Old and jaded mélomanes like myself make a special point of searching out neglected byways of the classical repertoire, pieces and even composers we have never heard (I will not say never heard of) before. The program offered by David Dutton, oboe, William Davis, bassoon, and Beverly Biggs, fortepiano, under the auspices of the Preservation Society of Chapel Hill, included five works which I expect most listeners had never heard before, either live or on recordings, by performing virtuosos of the oboe and bassoon active in the first half of the 19th century, a period still little touched by musicology beyond the attention given to Viennese masterworks. The program began with a Fantaisie by Philippe Gattermann, a composer unknown to the musical encylopedias, and whose works have returned to the shadows. Here both oboe and bassoon had concertante parts in a work predominantly lyrical and andante, and which moved to a quicker finale. Dutton seemed not quite at ease here – he had not quite gotten his sea-legs under him.

Next up were two works in a genre extremely popular throughout the 19th century but ignored or scorned today – that of the operatic fantasy, in which themes from the popular music dramas of the day were reimagined in a virtuoso way for instrumental performance, frequently as accompanied solos. The arrangements here were from the notable oboist Henri Brod (1799-1839), who perfected his art at the Paris Conservatory. First, from Donizetti’s Lucia di Lammermoor, we heard a love duet for Lucia and Edgardo, slow, simple, understated (with the two double reeds representing the vocalists), and then the famous “Mad Scene,” here for oboe solo with piano. Again I felt that Dutton, though laboring valiantly, was mastered by rather than master of the notes, with a lack of compelling inflection, of expressive rhythm, a nobly directed cantabile line – to sum up, the quality that Castiglione insists is requisite for the gentleman, sprezzatura, the art which conceals art, that allows the listener to believe great beauty may be created with no effort at all.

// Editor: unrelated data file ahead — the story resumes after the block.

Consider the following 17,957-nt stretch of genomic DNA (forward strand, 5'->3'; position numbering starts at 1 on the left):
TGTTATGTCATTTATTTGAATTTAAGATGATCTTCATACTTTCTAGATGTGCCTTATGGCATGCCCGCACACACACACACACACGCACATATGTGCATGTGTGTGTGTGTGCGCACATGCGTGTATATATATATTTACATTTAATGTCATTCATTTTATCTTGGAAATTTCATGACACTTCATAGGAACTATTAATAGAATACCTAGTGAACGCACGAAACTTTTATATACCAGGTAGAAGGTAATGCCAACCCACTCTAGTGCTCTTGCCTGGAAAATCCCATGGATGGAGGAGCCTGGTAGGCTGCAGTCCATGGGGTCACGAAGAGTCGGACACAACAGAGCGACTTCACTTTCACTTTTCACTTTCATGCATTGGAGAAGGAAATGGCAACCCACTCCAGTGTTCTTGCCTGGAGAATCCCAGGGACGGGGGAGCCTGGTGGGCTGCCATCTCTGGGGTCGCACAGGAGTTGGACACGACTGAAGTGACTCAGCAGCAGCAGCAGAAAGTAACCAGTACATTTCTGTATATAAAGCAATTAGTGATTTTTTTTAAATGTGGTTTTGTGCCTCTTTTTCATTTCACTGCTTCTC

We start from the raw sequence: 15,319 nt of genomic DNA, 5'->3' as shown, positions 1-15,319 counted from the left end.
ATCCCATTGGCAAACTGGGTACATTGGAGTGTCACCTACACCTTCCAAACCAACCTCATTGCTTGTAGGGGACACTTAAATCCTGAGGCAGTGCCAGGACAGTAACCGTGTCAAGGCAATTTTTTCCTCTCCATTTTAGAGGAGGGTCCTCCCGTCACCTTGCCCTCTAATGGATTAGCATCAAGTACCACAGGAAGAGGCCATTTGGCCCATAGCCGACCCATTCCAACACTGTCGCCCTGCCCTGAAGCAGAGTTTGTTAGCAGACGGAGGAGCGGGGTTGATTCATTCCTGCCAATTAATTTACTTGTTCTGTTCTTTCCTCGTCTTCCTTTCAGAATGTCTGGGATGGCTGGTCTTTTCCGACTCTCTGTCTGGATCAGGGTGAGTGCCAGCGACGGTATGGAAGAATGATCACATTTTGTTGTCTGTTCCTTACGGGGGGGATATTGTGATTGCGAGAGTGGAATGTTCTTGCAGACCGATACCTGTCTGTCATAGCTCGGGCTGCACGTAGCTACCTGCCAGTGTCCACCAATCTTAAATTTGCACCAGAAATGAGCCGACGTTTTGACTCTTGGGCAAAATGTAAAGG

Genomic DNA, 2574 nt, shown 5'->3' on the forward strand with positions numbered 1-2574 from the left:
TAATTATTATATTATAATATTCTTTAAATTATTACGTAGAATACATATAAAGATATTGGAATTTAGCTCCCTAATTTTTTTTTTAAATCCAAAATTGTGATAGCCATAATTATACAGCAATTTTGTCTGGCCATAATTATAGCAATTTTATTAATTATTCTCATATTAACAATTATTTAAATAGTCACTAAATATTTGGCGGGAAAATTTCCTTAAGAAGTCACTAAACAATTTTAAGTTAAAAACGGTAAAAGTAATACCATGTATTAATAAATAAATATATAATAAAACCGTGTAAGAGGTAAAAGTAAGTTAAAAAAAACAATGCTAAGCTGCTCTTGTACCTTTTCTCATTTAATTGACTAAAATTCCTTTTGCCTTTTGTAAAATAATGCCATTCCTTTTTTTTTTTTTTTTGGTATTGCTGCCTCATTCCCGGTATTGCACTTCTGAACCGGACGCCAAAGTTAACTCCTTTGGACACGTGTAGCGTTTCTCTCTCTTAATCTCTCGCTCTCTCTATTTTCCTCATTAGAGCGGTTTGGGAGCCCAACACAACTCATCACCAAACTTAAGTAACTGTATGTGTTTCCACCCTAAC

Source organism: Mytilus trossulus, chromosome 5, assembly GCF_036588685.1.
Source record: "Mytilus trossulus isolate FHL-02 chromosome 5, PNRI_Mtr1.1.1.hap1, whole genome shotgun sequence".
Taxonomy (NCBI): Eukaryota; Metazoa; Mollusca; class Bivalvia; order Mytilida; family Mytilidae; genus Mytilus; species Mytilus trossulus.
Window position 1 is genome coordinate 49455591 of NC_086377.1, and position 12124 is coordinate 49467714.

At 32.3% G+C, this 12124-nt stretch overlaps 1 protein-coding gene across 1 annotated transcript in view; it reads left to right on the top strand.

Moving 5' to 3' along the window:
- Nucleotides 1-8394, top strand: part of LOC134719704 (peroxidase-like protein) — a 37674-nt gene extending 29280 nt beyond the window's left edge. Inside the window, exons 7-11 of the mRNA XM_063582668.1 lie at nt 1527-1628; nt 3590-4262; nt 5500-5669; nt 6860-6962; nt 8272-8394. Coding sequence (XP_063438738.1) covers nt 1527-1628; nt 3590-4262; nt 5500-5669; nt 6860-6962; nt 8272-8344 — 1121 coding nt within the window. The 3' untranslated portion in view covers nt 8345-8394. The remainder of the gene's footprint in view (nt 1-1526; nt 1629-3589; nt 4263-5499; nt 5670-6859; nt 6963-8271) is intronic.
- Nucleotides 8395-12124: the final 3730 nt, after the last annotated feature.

There followed a “Reverie” for bassoon and piano by Eugene Jancourt (1815-1901, also from Paris), in which Davis showed a masterful singing tone, beautiful legato, and admirable control of the breath. The program closed with the Duo Op. 43, of Brod, a sort of concertino with the oboe and bassoon as dueling soloists, carrying the listeners to a rousing accelerando finale.

A pleasing pastime for a lovely spring afternoon.